Har Hotzvim, view from Ramat Shlomo
|Elevation||700 m (2,300 ft)|
Har Hotzvim (Hebrew: הר חוצבים, lit. Stonecutter's Mountain), also Campus of Science-Rich Industries (קריית תעשיות עתירות מדע, Kiryat Ta'asiyot Atirot Mada) is a high-tech industrial park located in northwest Jerusalem. It is the city's main zone for science-based and technology companies, among them Intel, Teva, NDS (now Cisco), RAD Data, Mobileye, Ophir Optronics, Sandvine, Radware, IDT Global Israel, Medtronic, Johnson and Johnson and more. In addition to large companies, the park also hosts about 100 small and medium-sized high-tech companies, as well as a technological incubator. In 2011, Har Hotzvim provided employment for 10,000 people.
The park was founded in the early 1970s by the Jerusalem Economic Corporation, in order to facilitate the development of a high tech industry in Jerusalem. At the time the location was at the edge of the built up area of the city, but over the years several major roads were built and accessibility to the site was improved; including: the Begin Expressway to the west of the park and Route 9 north of the park. One of the first tenants in the park was Luz Industries an early pioneer of Solar thermal energy, which in the 1980s built the world's largest solar energy generating facility SEGS in the Mojave Desert.
The first major international corporation to establish a base at Har Hotzvim was Intel, which opened its Fab 8 semiconductor manufacturing plant in 1985.
In the early 1990s, as Jerusalem was awarded the status of a preferred development zone for the high-tech industry, an expansion plan was initiated by the Jerusalem Development Authority. The expansion took place in three stage (known as Har Hotzvim stage b, c and d) and by the mid 2000s most of the available plots have been developed.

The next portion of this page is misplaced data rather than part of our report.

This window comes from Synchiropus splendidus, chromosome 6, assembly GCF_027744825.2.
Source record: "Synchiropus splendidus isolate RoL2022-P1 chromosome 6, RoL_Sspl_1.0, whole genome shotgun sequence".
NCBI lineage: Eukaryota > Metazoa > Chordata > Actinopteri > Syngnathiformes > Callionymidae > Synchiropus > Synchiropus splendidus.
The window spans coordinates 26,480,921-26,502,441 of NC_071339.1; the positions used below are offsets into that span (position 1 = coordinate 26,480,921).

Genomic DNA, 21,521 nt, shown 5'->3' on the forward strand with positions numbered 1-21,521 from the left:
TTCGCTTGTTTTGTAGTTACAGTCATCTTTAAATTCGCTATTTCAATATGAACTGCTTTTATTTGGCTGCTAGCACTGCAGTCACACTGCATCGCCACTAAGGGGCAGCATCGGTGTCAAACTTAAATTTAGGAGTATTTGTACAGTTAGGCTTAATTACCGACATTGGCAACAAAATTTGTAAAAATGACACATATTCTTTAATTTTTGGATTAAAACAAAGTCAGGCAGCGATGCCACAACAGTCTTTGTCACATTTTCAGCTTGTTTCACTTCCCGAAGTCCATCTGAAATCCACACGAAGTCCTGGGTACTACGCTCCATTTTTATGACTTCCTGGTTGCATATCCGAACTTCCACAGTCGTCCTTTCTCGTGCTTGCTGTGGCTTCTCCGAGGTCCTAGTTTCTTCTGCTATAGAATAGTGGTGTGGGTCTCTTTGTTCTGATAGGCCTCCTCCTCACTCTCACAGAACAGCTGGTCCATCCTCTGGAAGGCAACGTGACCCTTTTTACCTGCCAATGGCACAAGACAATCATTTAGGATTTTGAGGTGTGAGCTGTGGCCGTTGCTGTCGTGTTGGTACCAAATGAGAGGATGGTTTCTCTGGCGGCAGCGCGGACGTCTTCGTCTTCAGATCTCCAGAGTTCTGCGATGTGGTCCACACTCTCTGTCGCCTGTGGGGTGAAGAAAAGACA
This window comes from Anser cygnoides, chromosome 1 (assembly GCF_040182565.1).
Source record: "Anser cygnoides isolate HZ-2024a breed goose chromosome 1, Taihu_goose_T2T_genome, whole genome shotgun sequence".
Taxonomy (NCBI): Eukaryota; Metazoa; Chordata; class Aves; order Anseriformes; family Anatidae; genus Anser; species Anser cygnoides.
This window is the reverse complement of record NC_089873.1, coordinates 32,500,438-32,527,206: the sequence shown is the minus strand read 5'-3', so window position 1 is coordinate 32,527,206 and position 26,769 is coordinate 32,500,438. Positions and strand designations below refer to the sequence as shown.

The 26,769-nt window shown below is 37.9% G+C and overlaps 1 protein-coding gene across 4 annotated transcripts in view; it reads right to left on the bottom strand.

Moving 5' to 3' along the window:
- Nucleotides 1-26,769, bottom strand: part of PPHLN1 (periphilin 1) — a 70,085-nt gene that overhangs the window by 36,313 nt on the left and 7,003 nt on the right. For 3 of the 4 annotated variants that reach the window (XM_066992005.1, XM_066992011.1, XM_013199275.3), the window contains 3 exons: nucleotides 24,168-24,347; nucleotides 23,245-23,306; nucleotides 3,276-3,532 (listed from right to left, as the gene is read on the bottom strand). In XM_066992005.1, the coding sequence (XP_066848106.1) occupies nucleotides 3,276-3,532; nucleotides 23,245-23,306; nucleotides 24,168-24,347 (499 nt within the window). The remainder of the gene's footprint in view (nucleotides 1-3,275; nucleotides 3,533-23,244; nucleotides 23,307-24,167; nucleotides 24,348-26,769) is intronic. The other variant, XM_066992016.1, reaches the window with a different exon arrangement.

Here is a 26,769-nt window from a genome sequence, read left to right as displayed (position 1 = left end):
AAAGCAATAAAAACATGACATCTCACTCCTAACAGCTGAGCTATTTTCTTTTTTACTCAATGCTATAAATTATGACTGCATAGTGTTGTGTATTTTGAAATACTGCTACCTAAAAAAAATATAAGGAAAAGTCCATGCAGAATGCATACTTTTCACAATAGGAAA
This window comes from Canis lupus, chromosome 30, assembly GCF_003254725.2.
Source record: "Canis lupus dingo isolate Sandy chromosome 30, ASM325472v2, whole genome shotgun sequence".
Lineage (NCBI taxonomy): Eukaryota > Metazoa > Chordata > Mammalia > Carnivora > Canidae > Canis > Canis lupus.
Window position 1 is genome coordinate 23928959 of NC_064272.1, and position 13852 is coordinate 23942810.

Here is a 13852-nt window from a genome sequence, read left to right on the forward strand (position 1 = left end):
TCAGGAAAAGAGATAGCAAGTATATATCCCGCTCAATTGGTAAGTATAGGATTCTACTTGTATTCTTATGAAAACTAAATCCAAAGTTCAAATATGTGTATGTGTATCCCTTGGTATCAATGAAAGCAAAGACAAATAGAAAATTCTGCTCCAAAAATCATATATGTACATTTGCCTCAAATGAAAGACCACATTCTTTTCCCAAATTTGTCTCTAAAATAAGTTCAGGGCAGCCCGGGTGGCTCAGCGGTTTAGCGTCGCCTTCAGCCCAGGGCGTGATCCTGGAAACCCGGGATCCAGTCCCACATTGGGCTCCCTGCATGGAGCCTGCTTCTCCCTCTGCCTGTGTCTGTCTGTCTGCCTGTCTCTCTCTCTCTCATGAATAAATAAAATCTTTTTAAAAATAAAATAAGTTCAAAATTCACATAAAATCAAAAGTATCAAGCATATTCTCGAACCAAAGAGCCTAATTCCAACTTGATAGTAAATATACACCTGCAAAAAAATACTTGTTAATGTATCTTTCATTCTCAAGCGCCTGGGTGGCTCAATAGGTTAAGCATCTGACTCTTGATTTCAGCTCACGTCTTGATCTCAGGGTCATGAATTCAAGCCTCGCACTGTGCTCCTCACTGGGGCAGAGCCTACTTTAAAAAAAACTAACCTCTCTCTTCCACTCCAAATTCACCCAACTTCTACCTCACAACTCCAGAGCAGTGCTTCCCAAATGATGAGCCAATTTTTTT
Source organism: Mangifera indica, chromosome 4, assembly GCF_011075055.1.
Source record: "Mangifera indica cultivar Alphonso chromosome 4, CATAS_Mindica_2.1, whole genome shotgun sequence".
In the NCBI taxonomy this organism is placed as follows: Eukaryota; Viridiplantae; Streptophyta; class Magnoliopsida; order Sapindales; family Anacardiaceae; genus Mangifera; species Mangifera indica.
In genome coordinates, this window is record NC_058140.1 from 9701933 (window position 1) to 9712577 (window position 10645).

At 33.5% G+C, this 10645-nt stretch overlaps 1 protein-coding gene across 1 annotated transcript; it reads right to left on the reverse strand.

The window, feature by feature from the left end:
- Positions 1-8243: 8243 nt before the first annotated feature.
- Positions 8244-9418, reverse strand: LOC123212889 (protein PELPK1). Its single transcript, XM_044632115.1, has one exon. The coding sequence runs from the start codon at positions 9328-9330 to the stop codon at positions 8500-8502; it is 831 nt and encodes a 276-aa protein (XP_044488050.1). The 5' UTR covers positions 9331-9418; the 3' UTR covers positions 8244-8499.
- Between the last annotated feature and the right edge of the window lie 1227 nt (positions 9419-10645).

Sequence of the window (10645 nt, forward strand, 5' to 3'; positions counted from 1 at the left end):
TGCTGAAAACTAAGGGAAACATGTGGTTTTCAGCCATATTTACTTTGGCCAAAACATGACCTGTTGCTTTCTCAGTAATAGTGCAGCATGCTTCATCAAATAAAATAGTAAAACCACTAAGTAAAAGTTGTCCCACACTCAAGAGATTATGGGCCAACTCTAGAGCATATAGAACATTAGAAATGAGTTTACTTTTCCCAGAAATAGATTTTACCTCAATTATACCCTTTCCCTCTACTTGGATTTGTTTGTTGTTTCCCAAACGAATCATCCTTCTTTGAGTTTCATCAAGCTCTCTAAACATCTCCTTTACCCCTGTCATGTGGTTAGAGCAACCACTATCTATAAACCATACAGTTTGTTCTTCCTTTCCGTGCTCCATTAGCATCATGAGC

In 2005, Teva Pharmaceutical Industries opened a new, state-of-the-art pharmaceutical manufacturing plant in Har Hotzvim, at a cost of US$80 million. It initially produced about 4 billion tablets a year, rising to 8 billion a year when the second phase of building was completed.
In 2008 Intel closed its aging Fab 8 chip plant and started converting the facility to a die preparation plant. The plant was inaugurated in November 2009; the company planned to operate it on Saturdays in accordance with its business needs, requiring continuous operation of the production line. This angered the Haredi Jewish community living in nearby religious neighborhoods, who strictly observe the Sabbath laws. For several weeks they gathered every Saturday outside the building; some threw rocks at the building and the police. Eventually representatives of the Haredi community reached an agreement with Intel to keep the plant open on Saturdays, but allow only non-Jews to work.
In July 2011 Haredi United Torah Judaism party in the Jerusalem city council proposed to clear the area for new residential development for their community, an offer that was firmly rejected by Jerusalem's mayor Nir Barkat
- Official website (English)
- "Biojerusalem". Archived from the original on 2016-03-03. Retrieved 2009-03-03.
- Jerusalem Economic Corporation - Company's Profile
- New Headquarters for Luz Industries, Jerusalem
- Solar Energy in Israel
- Intel Jerusalem profile
- Gavison, Yoram (2005-09-13). "Teva unveils new plant in Jerusalem: Teva invests 80 million dollars in the plant". Haaretz.
- "Intel to open Jerusalem plant next week". Reuters. Nov 8, 2009.
- "Intel to remain open on Sabbath in Jerusalem: Protests by ultra-Orthodox Jews turn violent at chipmaker's facility". Associated Press. 2009-11-15.
- Azulai, Yuval (14 July 2011). "Haredim want Jerusalem high-tech park for housing". Globes.
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